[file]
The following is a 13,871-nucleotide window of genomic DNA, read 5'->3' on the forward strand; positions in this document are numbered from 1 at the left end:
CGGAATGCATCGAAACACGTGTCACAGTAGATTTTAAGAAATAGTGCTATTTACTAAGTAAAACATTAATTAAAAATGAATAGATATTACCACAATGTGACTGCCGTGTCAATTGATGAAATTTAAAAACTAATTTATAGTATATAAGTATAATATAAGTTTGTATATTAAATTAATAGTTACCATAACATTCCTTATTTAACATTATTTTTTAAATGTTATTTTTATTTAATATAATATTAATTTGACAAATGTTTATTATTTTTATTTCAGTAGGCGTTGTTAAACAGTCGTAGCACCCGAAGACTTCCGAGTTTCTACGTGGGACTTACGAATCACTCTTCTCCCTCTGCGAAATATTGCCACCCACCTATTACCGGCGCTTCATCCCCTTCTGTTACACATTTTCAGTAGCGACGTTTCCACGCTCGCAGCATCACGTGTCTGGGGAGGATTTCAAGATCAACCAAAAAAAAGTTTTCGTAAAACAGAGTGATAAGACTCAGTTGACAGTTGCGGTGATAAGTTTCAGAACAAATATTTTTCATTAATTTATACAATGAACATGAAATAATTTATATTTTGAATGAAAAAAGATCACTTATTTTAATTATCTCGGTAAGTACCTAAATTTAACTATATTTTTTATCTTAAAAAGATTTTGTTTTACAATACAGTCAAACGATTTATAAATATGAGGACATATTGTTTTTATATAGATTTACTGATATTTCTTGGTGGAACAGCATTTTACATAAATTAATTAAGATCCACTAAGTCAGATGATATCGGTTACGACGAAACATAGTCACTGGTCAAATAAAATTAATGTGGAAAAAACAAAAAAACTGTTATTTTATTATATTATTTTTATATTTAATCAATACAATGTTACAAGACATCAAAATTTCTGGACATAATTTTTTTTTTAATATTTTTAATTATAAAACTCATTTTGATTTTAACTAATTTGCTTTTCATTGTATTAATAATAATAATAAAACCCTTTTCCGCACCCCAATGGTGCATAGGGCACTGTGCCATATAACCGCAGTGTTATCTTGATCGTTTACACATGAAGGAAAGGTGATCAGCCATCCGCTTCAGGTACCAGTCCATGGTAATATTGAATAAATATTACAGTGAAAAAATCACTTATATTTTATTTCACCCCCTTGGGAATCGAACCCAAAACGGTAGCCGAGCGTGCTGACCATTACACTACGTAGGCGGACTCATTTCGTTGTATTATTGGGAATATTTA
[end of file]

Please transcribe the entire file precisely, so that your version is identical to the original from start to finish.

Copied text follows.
The following is a 13,871-nucleotide window of genomic DNA, read 5'->3' on the forward strand; positions in this document are numbered from 1 at the left end:
CGGAATGCATCGAAACACGTGTCACAGTAGATTTTAAGAAATAGTGCTATTTACTAAGTAAAACATTAATTAAAAATGAATAGATATTACCACAATGTGACTGCCGTGTCAATTGATGAAATTTAAAAACTAATTTATAGTATATAAGTATAATATAAGTTTGTATATTAAATTAATAGTTACCATAACATTCCTTATTTAACATTATTTTTTAAATGTTATTTTTATTTAATATAATATTAATTTGACAAATGTTTATTATTTTTATTTCAGTAGGCGTTGTTAAACAGTCGTAGCACCCGAAGACTTCCGAGTTTCTACGTGGGACTTACGAATCACTCTTCTCCCTCTGCGAAATATTGCCACCCACCTATTACCGGCGCTTCATCCCCTTCTGTTACACATTTTCAGTAGCGACGTTTCCACGCTCGCAGCATCACGTGTCTGGGGAGGATTTCAAGATCAACCAAAAAAAAGTTTTCGTAAAACAGAGTGATAAGACTCAGTTGACAGTTGCGGTGATAAGTTTCAGAACAAATATTTTTCATTAATTTATACAATGAACATGAAATAATTTATATTTTGAATGAAAAAAGATCACTTATTTTAATTATCTCGGTAAGTACCTAAATTTAACTATATTTTTTATCTTAAAAAGATTTTGTTTTACAATACAGTCAAACGATTTATAAATATGAGGACATATTGTTTTTATATAGATTTACTGATATTTCTTGGTGGAACAGCATTTTACATAAATTAATTAAGATCCACTAAGTCAGATGATATCGGTTACGACGAAACATAGTCACTGGTCAAATAAAATTAATGTGGAAAAAACAAAAAAACTGTTATTTTATTATATTATTTTTATATTTAATCAATACAATGTTACAAGACATCAAAATTTCTGGACATAATTTTTTTTTTAATATTTTTAATTATAAAACTCATTTTGATTTTAACTAATTTGCTTTTCATTGTATTAATAATAATAATAAAACCCTTTTCCGCACCCCAATGGTGCATAGGGCACTGTGCCATATAACCGCAGTGTTATCTTGATCGTTTACACATGAAGGAAAGGTGATCAGCCATCCGCTTCAGGTACCAGTCCATGGTAATATTGAATAAATATTACAGTGAAAAAATCACTTATATTTTATTTCACCCCCTTGGGAATCGAACCCAAAACGGTAGCCGAGCGTGCTGACCATTACACTACGTAGGCGGACTCATTTCGTTGTATTATTGGGAATATTTA